Gamified Lectures: What Went Right

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As I wrote before, the gamification of lectures changed everything: assessment, attendance, grading, and the nature of learning activities. (If you haven't read my previous gamification post, it's good idea to do it before you read on.)

Looking at it from the perspective of a completed semester, I must say gamification has been a great success:
  • it boosted attendance at non-obligatory lectures
  • it made over 60% of students work systematically throughout the semester (as opposed to less than 10% in the traditional lecture mode, when most students do nothing for four months, and then borrow someone else's notes and try to pass the exam with one-day last-minute cramming)
  • weekly contact with the learning content made many of them see connections between parts of the lecture, and task-based assessment bridged the gap between theory and practice
  • as a bonus, beside the core lecture content, about 80% practised the use of online tools: Google Docs, Google Drive, Google Forms and Prezi, which was another step into the realm of Digital Humanities (one of them termed it "the most practical lecture")
Now some facts and figures.

One of my lectures had 62 students. 8 of them never tried to do any task, and 16 decided to quit the game before they amassed the minimum 30 points required for a pass. Summing up, the total number of students opting for a traditional oral examination at the end of the course was 24 (38,7%), with 38 (61,3%) passing thanks to systematic gamified work throughout the semester.

Among the many Special Tasks, I included Prezi Designer and Questionnaire Designer: students were encouraged to learn how to use Prezi and Google Forms and use them to create presentations and quizzes submitted as Regular Tasks. They would earn points (and +1 Life for Prezi) when they first delivered such a task, and then a small bonus to each subsequent task created in the new tool. Thanks to that,
  • 22 students used Prezi to create multimedia presentations
  • 21 students used Google Forms to create questionnaires (in most - but not all - cases the Prezi ones and the GForms ones are the same people)
  • 54 students used Google Docs and Google Drive to create/share files (everyone except for those 8 who never even tried)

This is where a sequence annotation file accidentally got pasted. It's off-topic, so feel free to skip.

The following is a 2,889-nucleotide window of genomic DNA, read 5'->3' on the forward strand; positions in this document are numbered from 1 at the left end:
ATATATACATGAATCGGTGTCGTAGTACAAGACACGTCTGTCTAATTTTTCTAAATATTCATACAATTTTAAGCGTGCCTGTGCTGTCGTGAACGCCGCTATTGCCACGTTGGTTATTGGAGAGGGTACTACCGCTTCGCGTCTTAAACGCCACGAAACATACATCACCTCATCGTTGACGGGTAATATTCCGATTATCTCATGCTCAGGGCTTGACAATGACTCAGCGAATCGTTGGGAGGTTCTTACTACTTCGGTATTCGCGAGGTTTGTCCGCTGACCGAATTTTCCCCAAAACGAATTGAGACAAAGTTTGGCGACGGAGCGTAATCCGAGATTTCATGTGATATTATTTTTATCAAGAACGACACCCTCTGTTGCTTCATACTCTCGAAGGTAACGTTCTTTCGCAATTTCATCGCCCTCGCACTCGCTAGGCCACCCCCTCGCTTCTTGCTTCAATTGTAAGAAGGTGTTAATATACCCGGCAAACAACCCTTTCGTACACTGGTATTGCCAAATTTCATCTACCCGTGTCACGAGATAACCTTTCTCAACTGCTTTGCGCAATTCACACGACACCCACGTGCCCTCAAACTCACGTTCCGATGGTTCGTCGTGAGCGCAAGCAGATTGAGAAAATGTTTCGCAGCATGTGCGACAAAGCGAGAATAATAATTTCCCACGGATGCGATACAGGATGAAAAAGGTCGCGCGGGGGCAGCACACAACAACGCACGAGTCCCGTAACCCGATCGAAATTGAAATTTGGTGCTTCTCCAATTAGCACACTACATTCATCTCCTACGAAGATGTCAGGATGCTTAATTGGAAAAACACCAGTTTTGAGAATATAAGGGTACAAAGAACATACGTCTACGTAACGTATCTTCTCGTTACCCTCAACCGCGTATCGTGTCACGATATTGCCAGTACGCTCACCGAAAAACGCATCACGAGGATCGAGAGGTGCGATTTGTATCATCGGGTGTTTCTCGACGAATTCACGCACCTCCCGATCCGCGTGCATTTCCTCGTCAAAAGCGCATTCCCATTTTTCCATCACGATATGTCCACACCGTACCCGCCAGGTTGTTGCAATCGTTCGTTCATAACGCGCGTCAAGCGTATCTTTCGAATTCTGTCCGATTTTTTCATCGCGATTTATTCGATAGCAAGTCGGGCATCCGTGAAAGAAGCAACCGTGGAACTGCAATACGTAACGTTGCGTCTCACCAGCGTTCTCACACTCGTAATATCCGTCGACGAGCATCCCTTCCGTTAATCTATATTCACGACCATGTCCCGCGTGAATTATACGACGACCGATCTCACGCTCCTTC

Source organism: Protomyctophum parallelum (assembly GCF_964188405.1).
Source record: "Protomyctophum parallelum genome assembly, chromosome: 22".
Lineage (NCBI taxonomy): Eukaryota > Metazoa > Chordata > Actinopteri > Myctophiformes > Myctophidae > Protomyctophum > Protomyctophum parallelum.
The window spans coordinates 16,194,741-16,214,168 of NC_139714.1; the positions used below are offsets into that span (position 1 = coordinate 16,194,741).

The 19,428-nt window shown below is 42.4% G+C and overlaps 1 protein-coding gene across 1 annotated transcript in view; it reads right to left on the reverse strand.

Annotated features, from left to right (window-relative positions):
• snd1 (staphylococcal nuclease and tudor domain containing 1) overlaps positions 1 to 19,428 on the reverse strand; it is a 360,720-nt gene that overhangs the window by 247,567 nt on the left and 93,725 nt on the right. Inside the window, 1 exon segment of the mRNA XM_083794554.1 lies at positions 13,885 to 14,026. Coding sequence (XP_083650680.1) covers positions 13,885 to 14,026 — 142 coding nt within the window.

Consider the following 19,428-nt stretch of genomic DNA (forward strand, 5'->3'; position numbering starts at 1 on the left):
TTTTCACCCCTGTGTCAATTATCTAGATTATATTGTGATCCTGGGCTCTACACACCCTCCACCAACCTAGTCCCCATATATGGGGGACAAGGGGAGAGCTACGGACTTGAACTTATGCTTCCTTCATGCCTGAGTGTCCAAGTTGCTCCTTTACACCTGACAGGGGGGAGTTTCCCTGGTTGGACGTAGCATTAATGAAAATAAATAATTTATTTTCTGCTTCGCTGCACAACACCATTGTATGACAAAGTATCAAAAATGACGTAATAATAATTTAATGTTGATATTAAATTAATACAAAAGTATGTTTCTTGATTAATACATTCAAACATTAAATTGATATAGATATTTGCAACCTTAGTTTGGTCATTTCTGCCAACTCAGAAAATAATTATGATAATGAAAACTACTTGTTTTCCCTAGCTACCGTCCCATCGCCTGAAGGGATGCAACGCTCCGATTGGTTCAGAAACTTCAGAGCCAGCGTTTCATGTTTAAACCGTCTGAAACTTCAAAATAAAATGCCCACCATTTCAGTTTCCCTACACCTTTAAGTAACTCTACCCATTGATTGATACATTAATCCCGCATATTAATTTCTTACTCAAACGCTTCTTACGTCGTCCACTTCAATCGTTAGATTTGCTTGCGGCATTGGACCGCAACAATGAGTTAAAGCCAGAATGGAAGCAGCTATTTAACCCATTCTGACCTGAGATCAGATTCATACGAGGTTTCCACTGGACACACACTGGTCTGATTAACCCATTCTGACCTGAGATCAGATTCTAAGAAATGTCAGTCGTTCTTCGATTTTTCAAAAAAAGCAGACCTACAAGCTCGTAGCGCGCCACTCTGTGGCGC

The Life-maintenance system, installed to encourage systematic work on a weekly basis, worked very well. To put it shortly, you start a semester with 3 Lives. You are expected to complete one task based on the given week's content for 10 consecutive weeks (or Rounds in game-speak). You skip one week - you lose a Life. To restore a Life, you need to complete one of extra Special Tasks marked as "life-savers" (requiring a considerably more effort than other tasks). To get credit for the course, you need a least 1 Life at the end of the game. If your Lives are reduced to 0, you accumulate negative Life levels: -1 and -2. If you ever reach -3, you die. No coming back from there.
And here's how it worked with those who successfully completed the game:
  • 13 students didn't lose any Lives
  • 19 students lost 1 Life
  • 5 students lost 2 Lives
  • 1 student lost 3 Lives
  • In the end, two students reached the level of 5 Lives, eight reached 4.
There were also 3 students who tried for some time to work systematically, losing only 3 Lives, but didn't make extra effort to "resurrect" (from 0 Life to 1 Life), and scored between 20 and 28.5 points in total - below the minimum of 30.

In my other lecture, I had only 20 students. 3 of them never tried, 3 did but didn't collect enough points to pass without an oral exam. In total, 30% opted for an oral exam, 70% succeeded in the gamified pass. Summing up,
  • 8 students used Prezi
  • 6 students used Google Forms
  • 17 used Google Docs and Google Drive
Among the successful 70% (14 students),
  • 7 didn't lose any Lives
  • 3 lost 1 Life
  • 3 lost 2 Lives
  • 1 lost 3 Lives
  • One person reached 4 Lives.

...and this happened in the group which used to be most difficult to teach due to their extreme laziness. Not all individuals are like that, but the group as a whole has been the biggest challenge I've ever had in my teaching career (this opinion being shared by all their teachers I happened to talk to). Now, when I managed to make 70% of them work systematically during the semester - for a lecture with non-obligatory attendance! - it feels like an epic win. I mean it, guys. I never thought it was going to happen.

But the whole experiment had its downside. Pleased as I am with the results, I will not carry on in the same way in the upcoming summer term. More about it next time. You can expect "Gamified Lectures: What Went Wrong" pretty soon.